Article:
by Colby Gates
We Had Bodies
We grew hungry
Pupils dilated from the center,
able to discern distant objects—
cone and rod focused on the space
between god’s broad shoulders.
The work began: dismantling the body of the divine—
dark curtains of flesh opened, exposed
a spine of barbed and hooked bone, scraped
a body in our image,
a place to hide.
We pin up this new god’s body like a moth,
stretch it behind glass. Observe:
a clean cut crucifix, the meat hanging.
The hoard of it: I see it.
The love in it: see what I have done?
Scratch across the all seeing eye and god seeps out—
honey pot ooze we dab at with bits of white bread.
They pulled your body from the lake
and thought you were dead.
your hair that summer,
long and faded—the sun.
They pulled you from the lake,
lifted you from the dark
They breathed into you until you coughed and opened
your eyes. Your eyes remembered something
Our cat had kittens.
One was still-born.
I saw you
standing in the doorway,
head tilted, eyes bright.
I saw the slick, wet body
dangling from the cat’s mouth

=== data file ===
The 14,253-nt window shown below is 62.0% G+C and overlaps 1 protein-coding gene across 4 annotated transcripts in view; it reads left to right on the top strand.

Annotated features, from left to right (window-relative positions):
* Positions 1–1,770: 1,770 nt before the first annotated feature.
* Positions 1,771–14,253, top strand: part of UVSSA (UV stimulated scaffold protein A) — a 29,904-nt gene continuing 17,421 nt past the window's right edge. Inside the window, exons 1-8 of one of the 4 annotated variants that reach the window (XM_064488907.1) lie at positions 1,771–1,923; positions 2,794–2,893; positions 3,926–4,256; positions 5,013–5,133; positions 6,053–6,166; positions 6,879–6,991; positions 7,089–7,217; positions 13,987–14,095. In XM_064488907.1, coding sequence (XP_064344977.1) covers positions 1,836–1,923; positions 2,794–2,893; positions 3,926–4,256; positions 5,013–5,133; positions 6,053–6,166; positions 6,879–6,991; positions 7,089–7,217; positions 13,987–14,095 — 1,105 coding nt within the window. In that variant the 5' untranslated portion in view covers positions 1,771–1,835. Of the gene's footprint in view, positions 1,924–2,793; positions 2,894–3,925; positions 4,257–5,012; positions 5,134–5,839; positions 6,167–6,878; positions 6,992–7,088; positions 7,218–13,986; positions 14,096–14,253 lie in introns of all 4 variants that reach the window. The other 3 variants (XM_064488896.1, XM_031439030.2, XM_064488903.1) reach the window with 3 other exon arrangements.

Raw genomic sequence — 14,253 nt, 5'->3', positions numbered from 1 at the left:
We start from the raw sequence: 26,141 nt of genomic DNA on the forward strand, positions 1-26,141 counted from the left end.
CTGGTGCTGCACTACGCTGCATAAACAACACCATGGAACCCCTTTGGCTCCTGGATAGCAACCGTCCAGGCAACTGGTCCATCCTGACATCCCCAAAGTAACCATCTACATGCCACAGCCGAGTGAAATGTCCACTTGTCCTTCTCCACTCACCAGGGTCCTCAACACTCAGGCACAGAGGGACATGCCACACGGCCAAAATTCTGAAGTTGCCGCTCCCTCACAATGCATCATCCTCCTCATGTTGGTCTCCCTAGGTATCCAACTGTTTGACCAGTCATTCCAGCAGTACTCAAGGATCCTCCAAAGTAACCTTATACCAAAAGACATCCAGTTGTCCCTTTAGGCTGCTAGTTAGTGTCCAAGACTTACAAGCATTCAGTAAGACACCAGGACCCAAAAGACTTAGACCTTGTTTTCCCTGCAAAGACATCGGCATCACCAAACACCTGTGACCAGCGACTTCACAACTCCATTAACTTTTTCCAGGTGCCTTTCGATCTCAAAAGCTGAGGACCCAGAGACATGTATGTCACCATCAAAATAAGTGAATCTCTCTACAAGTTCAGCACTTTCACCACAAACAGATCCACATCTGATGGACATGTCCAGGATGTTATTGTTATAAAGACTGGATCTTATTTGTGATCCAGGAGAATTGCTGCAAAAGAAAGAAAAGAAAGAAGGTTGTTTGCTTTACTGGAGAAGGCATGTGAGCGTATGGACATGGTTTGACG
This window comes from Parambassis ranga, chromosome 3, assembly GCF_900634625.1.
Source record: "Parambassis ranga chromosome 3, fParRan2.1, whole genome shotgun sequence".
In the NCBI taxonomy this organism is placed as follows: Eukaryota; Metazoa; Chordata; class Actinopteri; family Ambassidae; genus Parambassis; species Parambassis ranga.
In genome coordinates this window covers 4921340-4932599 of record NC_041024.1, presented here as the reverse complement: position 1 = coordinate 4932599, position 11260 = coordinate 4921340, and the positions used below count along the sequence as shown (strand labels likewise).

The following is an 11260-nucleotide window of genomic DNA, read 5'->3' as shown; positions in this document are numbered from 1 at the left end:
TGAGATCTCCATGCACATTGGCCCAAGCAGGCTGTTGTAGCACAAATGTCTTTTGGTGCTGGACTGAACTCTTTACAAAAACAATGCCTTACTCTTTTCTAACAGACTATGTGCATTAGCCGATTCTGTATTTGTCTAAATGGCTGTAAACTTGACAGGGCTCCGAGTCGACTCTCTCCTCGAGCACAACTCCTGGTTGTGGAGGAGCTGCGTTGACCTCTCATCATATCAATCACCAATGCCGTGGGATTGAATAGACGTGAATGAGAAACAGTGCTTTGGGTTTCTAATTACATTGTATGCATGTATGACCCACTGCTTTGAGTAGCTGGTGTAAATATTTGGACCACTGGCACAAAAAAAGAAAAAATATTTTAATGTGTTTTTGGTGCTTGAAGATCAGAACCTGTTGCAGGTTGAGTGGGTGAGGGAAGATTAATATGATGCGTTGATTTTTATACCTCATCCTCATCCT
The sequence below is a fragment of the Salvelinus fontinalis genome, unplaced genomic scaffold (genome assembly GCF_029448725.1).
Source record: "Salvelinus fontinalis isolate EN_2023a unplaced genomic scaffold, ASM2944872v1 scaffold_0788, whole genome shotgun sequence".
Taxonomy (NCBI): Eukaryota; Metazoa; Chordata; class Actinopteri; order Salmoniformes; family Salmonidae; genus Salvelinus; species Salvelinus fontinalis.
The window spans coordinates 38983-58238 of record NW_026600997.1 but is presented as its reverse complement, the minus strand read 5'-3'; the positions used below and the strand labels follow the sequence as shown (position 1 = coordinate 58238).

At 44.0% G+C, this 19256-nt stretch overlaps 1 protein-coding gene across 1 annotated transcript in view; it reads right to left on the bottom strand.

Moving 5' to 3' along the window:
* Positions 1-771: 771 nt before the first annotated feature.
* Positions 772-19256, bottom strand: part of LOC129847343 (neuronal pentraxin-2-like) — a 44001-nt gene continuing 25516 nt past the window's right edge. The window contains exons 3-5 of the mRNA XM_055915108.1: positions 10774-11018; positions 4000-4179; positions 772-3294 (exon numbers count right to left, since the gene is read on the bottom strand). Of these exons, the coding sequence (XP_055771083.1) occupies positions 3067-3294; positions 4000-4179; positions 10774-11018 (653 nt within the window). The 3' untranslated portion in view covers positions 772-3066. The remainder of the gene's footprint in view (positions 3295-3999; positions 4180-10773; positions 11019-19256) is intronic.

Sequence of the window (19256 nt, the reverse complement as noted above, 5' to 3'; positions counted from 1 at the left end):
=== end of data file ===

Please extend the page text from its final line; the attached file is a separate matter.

sticky & red.
I wanted to stop it.
me back, saying, let it happen.
cicadas crawled out of the earth,
shrugging off old bodies.
We picked nymph skeletons from tree trunks,
stuck them to our clothes, crushed them between our palms.
You filled a jar with golden husks.
You stuck out your tongue, put one in your mouth.
That night, hidden
In the leaves of trees, an invisible symphony, a collective cry
so loud we couldn’t sleep.
You walked outside & peered up into the dark canopy. Seeing nothing—
you took off your clothes & and began to slowly climb,
limb over limb, a low, pulsing thrum in your chest.
I knew you carried something
I couldn’t understand.
The summer ended.
Autumn crept in. Everything started
to die. Strange
constellations moved in the sky.
We bent them into known shapes, named them—
This one is mother, this one noose.
Swing. Cradle. Bone.
We laughed until you didn’t.
You were looking beyond the sky.
What do you see, I said.
I don’t see anything, you said.
I took your hand in my hand—
I see noose. I see swing.
I see mother. I see bone.
I found you
face down in the bathtub.
I tried to lift you.
You slipped back into the water again and again.
And again—golden hair streamed
around your face, clinging.
I tried to breathe into you. I remember your mouth,
sheen of teeth, the quiet.
Colby Gates lives in Murfreesboro, Tennessee. He received an MFA from The University of New Mexico in 2018. His work has appeared in Ninth Letter, Action, Spectacle, and elsewhere.
Amy is an artist pursing her MFA at Naropa Univeristy. She is founder of Wisdom Body Collective and the Ekphrasis Salon. He work explores the body, myth, and human origins. http://blondewanderlust.com
One thought on “Two Poems”
Haunting and spectacular.